I've put myself on library probation, and actually ended up returning a couple of books unread this week, which I hate to do but feel like is necessary. Regardless, a few books arrived in my mailbox this week, all of which I'm really excited to get to.
I won a copy of Still Alice by Lisa Genova from Kay at My Random Acts of Reading. Thanks so much Kay!! Here's the blurb from the back of the book:
Alice Howland is proud of the life she worked so hard to build. At fifty years old, she's a cognitive psychology professor at Harvard and a world-renowned expert in linguistics with a successful husband and three grown children. When she becomes increasingly disoriented and forgetful, a tragic diagnosis changes her life--and her relationship with her family and the world--forever.Having had a family member die of Alzheimer's, this is a book that I think is really important for me to read and I'm glad to finally get my hands on a copy!
At once beautiful and terrifying, Still Alice is a moving and vivid depiction of life with early onset Alzheimer's disease that is as compelling as A Beautiful Mind and as unforgettable as Ordinary People.
Keeping the Feast by Paula Butterini arrived this week from Bookmooch. I've been wanting to read this one since the first reviews came out - I'm really developing a taste for foodie memoirs, and this one sounds like a really inspiring read! Here's a summary from Goodreads:
A story of food and love, injury and healing, Keeping the Feast is the triumphant memoir of one couple's nourishment and restoration in Italy after a period of tragedy, and the extraordinary sustaining powers of food, family, and friendship.I also received a copy Guest House by Barbara K. Richardson for review from Anne Staszalek at The Book Report Network. The first chapter is available online at the author's website, and after reading that I decided this was a book I definitely want to read. Here's the blurb from the back cover:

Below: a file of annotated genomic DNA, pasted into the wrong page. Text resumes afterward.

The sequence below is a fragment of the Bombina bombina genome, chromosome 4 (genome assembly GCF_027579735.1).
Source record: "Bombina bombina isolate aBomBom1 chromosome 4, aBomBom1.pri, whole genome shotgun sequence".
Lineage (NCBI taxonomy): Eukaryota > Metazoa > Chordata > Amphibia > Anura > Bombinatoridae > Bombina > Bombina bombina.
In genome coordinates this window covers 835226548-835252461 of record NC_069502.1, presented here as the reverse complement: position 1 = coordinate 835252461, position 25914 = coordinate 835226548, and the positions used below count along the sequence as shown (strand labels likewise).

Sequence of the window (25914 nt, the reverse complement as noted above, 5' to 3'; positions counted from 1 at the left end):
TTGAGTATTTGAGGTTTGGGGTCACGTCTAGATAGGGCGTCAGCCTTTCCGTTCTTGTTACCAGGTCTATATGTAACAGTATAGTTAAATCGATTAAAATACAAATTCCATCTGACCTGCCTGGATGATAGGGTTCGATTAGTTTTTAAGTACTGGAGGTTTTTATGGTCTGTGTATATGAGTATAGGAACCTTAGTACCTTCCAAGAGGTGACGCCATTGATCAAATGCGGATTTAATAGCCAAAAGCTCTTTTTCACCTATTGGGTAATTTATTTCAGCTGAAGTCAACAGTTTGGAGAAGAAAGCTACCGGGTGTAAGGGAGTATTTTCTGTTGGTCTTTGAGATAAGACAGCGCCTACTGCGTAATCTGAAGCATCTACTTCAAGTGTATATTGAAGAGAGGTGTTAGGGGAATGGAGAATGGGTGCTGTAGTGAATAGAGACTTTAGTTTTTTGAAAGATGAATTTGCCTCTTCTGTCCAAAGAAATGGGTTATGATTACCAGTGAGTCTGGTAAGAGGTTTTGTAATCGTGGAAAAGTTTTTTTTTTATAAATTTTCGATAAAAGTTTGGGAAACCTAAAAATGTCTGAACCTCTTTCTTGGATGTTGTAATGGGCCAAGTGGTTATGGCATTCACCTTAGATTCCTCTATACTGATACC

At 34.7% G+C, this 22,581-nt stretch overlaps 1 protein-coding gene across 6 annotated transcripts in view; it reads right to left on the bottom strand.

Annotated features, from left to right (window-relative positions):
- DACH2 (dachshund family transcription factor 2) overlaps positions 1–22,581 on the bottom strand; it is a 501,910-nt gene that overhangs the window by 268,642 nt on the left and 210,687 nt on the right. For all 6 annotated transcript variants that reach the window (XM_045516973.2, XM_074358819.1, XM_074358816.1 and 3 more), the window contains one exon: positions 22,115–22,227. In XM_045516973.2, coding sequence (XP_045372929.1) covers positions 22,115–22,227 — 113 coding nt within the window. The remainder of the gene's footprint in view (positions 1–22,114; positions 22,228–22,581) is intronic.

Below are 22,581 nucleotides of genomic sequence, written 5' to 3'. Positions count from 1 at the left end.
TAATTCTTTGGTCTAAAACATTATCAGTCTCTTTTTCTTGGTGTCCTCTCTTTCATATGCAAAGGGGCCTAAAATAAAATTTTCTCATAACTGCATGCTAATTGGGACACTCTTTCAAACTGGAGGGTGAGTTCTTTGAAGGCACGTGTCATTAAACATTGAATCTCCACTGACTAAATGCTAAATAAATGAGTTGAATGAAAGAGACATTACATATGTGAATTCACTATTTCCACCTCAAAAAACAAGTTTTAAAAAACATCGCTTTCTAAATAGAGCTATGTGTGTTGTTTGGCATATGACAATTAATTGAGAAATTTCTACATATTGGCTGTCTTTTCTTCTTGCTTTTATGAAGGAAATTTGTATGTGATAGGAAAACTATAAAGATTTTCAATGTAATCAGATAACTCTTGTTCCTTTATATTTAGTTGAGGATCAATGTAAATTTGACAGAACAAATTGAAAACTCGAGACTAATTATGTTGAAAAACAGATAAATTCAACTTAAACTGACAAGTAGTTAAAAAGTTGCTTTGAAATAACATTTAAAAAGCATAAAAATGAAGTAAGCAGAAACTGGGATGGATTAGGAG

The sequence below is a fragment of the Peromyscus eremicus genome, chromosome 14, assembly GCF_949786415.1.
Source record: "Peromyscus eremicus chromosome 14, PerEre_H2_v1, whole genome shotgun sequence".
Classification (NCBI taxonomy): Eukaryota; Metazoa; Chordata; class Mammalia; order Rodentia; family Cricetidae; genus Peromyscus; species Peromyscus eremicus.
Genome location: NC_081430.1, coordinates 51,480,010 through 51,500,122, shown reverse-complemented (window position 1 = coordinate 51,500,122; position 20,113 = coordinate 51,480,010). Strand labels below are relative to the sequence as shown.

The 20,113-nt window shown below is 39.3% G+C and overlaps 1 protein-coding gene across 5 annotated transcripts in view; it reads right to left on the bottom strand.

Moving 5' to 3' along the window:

Paula and John met in Italy, fell in love, and four years later, married in Rome. But less than a month after the wedding, tragedy struck. They had transferred from their Italian paradise to Warsaw and while reporting on an uprising in Romania, John was shot and nearly killed by sniper fire. Although he recovered from his physical wounds in less than a year, the process of healing had just begun. Unable to regain his equilibrium, he sank into a deep sadness that reverberated throughout their relationship. It was the abrupt end of what they'd known together, and the beginning of a new phase of life neither had planned for. All of a sudden, Paula was forced to reexamine her marriage, her husband, and herself.
Driving home from work on a summer afternoon, Melba Burns witnesses a nightmare collision. She abandons her car, quits her job, and stops driving. The wreck ends Melba's desire for success at any cost; she retreats into her beloved old farmhouse yearning for a simpler peace. But peace has never met Melba's stunning to roommate JoLee Garry, a magnet for messes and trouble. JoLee brings a series of unexpected guests who transform Melba's solo life into something different, darker, and richer.Finally, I also received a copy of Glorious by Bernice L. McFadden for review from the author. I heard great things about her previous novel, Sugar, so I'm looking forward to reading her latest novel. Here's the blurb from the back cover:
Glorious is set against the backdrops of the Jim Crow South, the Harlem Renaissance, and the Civil Rights era. Blending fact and fiction, Glorious is the story of Easter Venetta Bartlett, a fictional Harlem Renaissance writer whose tumultuous path to success, ruin, and ultimately revival offers a candid and true portrait of the American experience in all its beauty and cruelty.
It is a novel informed by the question that is the title of Langston Hughes's famous poem: What happens to a dream deferred? Based on years of research, this heart-wrenching fictional account is given added resonance by factual events coupled with real and imagined larger-than-life characters. Glorious is an audacious exploration into the nature of self-hatred, love, possession, ego, betrayal, and, finally, redemption.